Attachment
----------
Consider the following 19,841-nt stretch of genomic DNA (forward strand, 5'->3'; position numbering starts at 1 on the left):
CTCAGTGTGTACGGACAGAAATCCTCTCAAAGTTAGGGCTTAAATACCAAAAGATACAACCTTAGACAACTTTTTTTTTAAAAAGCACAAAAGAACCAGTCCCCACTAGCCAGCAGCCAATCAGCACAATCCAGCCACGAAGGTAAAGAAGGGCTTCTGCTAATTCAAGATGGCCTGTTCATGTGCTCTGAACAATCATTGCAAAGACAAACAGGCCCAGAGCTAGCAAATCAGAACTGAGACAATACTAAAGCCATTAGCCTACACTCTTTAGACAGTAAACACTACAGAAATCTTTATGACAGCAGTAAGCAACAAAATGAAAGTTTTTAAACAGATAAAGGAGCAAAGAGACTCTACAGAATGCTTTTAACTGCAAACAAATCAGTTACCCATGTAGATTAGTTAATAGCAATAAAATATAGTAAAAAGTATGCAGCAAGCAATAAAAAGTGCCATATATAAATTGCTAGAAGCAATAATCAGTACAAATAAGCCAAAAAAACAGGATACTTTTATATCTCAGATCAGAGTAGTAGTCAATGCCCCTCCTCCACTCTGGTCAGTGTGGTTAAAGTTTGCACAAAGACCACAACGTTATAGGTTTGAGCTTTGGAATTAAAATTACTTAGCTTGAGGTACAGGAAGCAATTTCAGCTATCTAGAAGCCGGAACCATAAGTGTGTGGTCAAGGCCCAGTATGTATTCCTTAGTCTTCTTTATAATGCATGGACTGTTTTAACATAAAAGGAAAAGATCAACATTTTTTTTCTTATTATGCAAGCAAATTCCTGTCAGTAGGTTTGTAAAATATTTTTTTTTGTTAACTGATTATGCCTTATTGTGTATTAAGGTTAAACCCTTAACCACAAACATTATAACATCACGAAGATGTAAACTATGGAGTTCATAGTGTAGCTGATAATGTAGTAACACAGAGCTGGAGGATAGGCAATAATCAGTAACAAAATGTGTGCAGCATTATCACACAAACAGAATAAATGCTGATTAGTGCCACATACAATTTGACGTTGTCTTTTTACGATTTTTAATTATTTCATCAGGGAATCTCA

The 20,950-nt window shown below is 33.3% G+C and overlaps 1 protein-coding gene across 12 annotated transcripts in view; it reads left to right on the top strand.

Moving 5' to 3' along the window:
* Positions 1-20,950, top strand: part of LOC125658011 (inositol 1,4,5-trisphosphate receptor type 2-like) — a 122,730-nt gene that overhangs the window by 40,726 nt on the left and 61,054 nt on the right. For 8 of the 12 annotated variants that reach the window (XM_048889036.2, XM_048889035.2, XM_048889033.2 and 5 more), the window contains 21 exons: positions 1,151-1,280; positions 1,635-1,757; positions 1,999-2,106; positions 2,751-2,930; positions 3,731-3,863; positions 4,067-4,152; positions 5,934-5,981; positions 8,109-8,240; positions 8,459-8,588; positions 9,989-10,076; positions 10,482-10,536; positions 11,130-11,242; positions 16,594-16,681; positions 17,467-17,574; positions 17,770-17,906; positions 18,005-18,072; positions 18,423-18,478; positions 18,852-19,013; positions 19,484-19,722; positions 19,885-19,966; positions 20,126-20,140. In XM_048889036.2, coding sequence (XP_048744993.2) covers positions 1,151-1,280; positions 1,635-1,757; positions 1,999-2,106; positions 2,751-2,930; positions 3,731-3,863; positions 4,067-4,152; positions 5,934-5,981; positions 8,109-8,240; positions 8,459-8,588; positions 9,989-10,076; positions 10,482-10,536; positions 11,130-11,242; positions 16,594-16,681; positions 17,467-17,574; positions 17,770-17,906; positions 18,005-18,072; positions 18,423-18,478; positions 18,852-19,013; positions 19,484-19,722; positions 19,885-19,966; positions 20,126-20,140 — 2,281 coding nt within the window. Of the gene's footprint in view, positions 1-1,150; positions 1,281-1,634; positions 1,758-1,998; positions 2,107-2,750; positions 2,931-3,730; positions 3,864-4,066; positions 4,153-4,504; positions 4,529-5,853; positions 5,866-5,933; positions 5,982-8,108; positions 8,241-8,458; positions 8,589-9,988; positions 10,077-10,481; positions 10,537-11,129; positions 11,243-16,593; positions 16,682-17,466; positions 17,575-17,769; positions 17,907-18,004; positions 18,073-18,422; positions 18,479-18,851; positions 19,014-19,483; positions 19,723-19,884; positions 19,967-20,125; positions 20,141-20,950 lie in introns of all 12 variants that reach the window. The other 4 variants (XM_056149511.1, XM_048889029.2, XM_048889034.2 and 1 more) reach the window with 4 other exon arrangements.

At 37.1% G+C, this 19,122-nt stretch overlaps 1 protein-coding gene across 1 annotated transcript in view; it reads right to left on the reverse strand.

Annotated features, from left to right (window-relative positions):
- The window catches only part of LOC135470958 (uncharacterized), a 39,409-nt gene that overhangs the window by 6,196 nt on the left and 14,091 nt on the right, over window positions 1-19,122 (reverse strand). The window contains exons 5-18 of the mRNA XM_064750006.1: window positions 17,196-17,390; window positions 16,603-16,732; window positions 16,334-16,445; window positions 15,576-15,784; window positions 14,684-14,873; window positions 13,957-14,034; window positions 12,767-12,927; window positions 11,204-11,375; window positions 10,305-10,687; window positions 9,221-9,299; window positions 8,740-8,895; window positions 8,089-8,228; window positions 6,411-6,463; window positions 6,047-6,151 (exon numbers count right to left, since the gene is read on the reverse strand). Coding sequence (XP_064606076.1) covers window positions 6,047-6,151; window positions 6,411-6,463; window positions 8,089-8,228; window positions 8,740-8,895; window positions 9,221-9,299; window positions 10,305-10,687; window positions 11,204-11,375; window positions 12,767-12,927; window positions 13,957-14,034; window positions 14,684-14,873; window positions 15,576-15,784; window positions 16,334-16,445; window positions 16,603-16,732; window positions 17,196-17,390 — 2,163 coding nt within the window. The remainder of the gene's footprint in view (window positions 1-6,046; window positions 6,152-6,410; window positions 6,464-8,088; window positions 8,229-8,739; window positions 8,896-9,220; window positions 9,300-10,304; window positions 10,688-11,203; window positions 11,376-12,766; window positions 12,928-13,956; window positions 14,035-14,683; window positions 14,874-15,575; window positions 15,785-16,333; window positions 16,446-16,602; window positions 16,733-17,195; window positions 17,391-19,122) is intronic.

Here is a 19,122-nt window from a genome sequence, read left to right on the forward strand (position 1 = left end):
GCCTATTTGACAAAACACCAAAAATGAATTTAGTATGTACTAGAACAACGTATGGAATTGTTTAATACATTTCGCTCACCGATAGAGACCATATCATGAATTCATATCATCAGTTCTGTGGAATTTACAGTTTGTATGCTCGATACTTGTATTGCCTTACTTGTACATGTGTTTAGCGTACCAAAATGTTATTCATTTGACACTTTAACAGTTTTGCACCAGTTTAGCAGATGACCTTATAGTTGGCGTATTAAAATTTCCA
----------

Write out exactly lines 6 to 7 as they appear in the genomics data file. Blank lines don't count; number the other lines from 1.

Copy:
At 37.1% G+C, this 19,122-nt stretch overlaps 1 protein-coding gene across 1 annotated transcript in view; it reads right to left on the reverse strand.

Annotated features, from left to right (window-relative positions):